- Recent clinical results are strengthening the case that Pfizer and Celltrion's biosimilar Inflectra (infliximab-dyyb) will meet recently minted interchangeability guidelines.
- Top-line results from a Phase 3 trial testing the drug against its reference product, Johnson & Johnson's Remicade infliximab), in patients with moderate-to-severe Crohn's disease showed both treatments had similar effectiveness and safety profiles.
- The study is also evaluating how patients respond to switching from Inflectra to Remicade treatments and vice versa. Should that data show little difference between the two drugs, it would support an interchangeability classification, which would allow pharmacy's to dole out the copycat drug instead of Remicade without a doctor specifically prescribing the biosimilar.
The Food and Drug Administration released draft guidance back in January concerning interchangeability requirements, which none of the biosimilars approved in the U.S. have met so far. Switching studies like the one Pfizer and Celltrion are running for Inflectra are one such requirement, but the companies still have to prove that their drug yields "the same clinical result as the reference product in any given patient," according to the FDA.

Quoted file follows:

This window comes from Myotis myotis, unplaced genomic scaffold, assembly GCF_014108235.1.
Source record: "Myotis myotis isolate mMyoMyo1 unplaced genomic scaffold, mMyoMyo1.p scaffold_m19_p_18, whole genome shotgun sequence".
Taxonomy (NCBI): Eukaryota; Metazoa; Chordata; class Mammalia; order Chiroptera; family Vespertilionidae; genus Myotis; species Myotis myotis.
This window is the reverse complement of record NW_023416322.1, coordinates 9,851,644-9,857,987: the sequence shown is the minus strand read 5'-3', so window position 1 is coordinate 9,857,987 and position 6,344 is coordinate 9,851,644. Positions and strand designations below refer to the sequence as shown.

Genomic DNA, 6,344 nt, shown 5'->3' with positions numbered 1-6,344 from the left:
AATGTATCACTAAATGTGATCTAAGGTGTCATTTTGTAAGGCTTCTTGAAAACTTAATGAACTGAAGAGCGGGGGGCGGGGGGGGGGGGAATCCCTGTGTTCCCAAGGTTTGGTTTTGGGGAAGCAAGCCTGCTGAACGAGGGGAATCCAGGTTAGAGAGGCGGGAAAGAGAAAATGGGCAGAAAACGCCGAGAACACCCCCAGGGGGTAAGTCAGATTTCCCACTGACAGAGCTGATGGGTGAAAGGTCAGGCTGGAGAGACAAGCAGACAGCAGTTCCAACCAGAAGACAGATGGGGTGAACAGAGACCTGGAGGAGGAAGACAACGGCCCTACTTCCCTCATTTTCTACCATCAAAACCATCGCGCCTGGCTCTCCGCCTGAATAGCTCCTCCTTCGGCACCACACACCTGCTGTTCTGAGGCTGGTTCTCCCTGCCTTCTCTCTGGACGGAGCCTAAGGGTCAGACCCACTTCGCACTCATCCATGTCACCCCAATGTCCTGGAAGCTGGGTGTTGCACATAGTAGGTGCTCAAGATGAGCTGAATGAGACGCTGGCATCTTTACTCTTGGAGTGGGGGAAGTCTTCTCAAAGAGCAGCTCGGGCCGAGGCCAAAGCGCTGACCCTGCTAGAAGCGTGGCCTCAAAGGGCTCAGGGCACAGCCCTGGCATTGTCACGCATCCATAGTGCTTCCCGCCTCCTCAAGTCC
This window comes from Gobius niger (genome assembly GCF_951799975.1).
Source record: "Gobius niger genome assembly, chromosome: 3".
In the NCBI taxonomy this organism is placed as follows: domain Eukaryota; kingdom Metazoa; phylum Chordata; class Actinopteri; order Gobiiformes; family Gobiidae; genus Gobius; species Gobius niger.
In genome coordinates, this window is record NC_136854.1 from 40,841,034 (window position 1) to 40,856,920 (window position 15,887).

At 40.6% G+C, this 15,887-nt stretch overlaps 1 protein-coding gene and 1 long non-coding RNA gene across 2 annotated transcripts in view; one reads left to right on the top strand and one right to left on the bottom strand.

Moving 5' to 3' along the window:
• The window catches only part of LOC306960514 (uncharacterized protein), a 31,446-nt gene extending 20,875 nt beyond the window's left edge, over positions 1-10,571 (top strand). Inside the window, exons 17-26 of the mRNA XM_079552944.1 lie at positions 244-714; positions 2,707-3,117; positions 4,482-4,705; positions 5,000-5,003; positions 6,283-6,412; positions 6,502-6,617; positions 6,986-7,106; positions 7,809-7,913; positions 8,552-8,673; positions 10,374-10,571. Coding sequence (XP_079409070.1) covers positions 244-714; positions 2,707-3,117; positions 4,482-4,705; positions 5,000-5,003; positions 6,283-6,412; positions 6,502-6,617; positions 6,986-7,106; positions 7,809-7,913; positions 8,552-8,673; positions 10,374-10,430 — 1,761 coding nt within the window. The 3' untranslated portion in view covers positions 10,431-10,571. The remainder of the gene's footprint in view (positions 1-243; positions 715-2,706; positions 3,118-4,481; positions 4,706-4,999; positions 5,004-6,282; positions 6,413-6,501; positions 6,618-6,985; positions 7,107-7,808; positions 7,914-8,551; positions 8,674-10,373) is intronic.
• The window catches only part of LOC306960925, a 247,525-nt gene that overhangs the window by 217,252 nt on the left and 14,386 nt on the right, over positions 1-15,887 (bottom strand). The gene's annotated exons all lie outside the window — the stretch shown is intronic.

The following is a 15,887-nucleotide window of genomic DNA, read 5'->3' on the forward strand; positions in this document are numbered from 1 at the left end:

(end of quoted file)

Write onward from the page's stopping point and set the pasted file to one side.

Though it's too early to say, the already released results are a boost of confidence that interchangeability is achievable for Inflectra. Pfizer and Celltrion expect to release a more thorough readout of the study later this year.
Inflectra's can't celebrate just yet, however. Johnson & Johnson's subsidiary Janssen is fighting with Celltrion over patent protections related to Remicade, and has appealed a district court decision that ruled in favor of the South Korean pharma.
For Johnson & Johnson, the fight is well worth it. Remicade sales totaled $6.97 billion in 2016, up from $6.56 billion in the year-prior. While the drug is older and already facing biosimilar threats, as well as competition from a swath of other drugs in the space, J&J has been able to maintain its market. Yet, that is soon to change, and that competition could erode about 10% to 15% of Remicade's market share, J&J's CFO Dominic Caruso said during a Jan. 24 earnings call.
The newest Inflectra clinical results aren't likely to alleviate those competitive concerns either.
The randomized, double-blind, parallel-group study tested 214 patients with Crohn's over a 54-week period, and met its primary endpoint — demonstrating that Inflectra efficacy and safety were not statistically significantly different from that of Remicade — by the end of the sixth week. Response rates for treatment with Inflectra or Remicade were 71.4% and 75.2%, respectively, as measured by the number of patients who had at least 70-point reductions on the Crohn’s Disease Activity Index.